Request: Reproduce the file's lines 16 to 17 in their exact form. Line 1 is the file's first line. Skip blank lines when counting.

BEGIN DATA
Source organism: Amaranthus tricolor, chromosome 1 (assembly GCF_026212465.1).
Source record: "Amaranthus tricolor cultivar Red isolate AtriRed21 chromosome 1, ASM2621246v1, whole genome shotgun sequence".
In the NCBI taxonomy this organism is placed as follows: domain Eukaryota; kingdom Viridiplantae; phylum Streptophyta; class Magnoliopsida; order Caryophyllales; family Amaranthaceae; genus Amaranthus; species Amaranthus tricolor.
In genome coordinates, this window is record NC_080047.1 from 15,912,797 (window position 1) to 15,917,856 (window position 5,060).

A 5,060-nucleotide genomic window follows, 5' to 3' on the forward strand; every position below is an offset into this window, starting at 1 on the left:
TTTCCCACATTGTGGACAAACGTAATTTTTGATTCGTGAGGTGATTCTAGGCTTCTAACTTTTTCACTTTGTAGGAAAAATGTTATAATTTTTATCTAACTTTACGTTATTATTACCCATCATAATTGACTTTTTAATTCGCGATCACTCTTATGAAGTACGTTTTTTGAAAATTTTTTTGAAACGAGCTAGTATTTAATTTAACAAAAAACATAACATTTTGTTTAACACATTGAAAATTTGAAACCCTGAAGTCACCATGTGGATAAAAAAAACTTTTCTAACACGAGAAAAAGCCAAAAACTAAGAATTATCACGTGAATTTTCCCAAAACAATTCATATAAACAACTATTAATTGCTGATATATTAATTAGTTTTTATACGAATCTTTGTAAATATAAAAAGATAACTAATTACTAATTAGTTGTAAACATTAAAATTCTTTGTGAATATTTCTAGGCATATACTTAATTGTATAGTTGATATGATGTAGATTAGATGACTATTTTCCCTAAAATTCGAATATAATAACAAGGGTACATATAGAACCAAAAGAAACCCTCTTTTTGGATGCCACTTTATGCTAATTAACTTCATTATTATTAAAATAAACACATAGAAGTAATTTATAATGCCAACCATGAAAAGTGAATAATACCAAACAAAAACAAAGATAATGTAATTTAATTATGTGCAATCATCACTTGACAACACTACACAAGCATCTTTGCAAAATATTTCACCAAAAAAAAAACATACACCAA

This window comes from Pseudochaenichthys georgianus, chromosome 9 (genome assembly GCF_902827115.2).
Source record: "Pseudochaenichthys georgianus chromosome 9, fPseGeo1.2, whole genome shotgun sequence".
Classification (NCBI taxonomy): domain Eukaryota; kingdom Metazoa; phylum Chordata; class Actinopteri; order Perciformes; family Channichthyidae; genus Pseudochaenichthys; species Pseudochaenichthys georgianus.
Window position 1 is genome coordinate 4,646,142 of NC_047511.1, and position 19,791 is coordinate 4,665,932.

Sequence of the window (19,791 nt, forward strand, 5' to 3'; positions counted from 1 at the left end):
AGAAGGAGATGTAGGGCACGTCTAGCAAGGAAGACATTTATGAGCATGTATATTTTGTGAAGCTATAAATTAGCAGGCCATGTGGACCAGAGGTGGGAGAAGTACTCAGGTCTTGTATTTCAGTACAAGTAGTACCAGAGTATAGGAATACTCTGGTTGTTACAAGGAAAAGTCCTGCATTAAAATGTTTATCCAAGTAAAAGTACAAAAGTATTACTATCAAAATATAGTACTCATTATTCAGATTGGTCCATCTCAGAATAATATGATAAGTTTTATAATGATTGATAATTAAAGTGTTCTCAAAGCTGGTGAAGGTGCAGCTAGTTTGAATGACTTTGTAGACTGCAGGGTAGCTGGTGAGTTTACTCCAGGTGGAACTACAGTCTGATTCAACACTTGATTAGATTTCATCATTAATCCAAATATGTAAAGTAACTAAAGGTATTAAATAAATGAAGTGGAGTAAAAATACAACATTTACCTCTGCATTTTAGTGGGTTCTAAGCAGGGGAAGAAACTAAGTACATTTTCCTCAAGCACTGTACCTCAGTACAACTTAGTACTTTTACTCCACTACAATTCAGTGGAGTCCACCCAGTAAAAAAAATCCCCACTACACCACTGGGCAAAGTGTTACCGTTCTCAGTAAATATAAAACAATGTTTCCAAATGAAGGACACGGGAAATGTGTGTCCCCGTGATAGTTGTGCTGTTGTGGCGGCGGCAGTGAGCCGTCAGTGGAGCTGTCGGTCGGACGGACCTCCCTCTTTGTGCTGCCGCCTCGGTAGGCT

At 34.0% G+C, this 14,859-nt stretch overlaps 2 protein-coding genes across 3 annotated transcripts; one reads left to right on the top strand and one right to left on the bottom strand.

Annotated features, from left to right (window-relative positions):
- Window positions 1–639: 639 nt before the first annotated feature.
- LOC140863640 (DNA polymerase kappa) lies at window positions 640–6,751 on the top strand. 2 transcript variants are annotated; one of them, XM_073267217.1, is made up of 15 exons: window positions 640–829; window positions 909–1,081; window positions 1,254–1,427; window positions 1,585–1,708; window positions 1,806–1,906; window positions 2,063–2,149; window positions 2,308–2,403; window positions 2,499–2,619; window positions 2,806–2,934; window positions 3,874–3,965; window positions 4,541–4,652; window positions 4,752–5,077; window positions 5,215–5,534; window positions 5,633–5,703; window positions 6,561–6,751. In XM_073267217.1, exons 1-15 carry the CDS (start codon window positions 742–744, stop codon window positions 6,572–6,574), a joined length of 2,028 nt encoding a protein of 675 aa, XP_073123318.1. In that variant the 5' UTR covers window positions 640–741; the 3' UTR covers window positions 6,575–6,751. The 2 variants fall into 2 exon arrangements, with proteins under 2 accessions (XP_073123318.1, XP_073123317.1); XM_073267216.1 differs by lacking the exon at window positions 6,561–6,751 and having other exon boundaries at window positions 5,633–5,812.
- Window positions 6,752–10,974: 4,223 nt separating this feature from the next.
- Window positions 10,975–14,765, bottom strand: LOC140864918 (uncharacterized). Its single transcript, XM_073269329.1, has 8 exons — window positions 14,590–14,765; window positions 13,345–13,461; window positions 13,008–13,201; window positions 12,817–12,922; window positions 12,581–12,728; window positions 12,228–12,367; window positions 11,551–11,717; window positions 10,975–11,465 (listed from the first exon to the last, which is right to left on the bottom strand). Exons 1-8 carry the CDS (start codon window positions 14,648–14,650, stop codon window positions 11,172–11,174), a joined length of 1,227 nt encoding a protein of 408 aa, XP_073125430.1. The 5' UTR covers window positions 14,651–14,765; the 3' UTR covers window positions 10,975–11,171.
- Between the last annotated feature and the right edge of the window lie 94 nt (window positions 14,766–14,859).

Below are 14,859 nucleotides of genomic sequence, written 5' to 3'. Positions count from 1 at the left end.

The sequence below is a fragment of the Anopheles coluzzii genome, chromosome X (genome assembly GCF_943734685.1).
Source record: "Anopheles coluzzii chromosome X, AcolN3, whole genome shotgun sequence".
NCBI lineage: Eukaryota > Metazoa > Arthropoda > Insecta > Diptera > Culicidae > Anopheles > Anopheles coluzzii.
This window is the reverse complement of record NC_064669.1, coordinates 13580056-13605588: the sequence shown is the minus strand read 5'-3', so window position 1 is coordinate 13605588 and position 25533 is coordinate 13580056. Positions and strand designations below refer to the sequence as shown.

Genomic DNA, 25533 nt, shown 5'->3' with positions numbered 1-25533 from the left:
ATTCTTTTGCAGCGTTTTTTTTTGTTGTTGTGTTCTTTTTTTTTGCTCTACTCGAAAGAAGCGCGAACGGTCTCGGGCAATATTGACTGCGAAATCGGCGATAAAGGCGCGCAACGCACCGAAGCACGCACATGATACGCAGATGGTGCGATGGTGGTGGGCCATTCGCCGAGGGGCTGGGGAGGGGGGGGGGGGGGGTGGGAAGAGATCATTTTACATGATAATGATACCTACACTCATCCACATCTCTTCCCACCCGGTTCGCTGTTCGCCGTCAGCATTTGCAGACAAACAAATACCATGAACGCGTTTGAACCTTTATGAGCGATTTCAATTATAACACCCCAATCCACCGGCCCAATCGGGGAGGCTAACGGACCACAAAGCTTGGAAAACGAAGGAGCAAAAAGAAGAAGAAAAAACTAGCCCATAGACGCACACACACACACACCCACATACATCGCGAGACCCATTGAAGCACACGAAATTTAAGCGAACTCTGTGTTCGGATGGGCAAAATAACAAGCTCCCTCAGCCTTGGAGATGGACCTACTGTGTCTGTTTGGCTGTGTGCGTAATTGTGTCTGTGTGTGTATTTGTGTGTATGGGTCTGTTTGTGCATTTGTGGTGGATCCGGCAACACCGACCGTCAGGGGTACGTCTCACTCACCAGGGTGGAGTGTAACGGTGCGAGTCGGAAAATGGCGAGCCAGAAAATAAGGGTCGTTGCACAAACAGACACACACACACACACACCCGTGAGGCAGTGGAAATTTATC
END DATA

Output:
- LOC140863640 (DNA polymerase kappa) lies at window positions 640–6,751 on the top strand. 2 transcript variants are annotated; one of them, XM_073267217.1, is made up of 15 exons: window positions 640–829; window positions 909–1,081; window positions 1,254–1,427; window positions 1,585–1,708; window positions 1,806–1,906; window positions 2,063–2,149; window positions 2,308–2,403; window positions 2,499–2,619; window positions 2,806–2,934; window positions 3,874–3,965; window positions 4,541–4,652; window positions 4,752–5,077; window positions 5,215–5,534; window positions 5,633–5,703; window positions 6,561–6,751. In XM_073267217.1, exons 1-15 carry the CDS (start codon window positions 742–744, stop codon window positions 6,572–6,574), a joined length of 2,028 nt encoding a protein of 675 aa, XP_073123318.1. In that variant the 5' UTR covers window positions 640–741; the 3' UTR covers window positions 6,575–6,751. The 2 variants fall into 2 exon arrangements, with proteins under 2 accessions (XP_073123318.1, XP_073123317.1); XM_073267216.1 differs by lacking the exon at window positions 6,561–6,751 and having other exon boundaries at window positions 5,633–5,812.
- Window positions 6,752–10,974: 4,223 nt separating this feature from the next.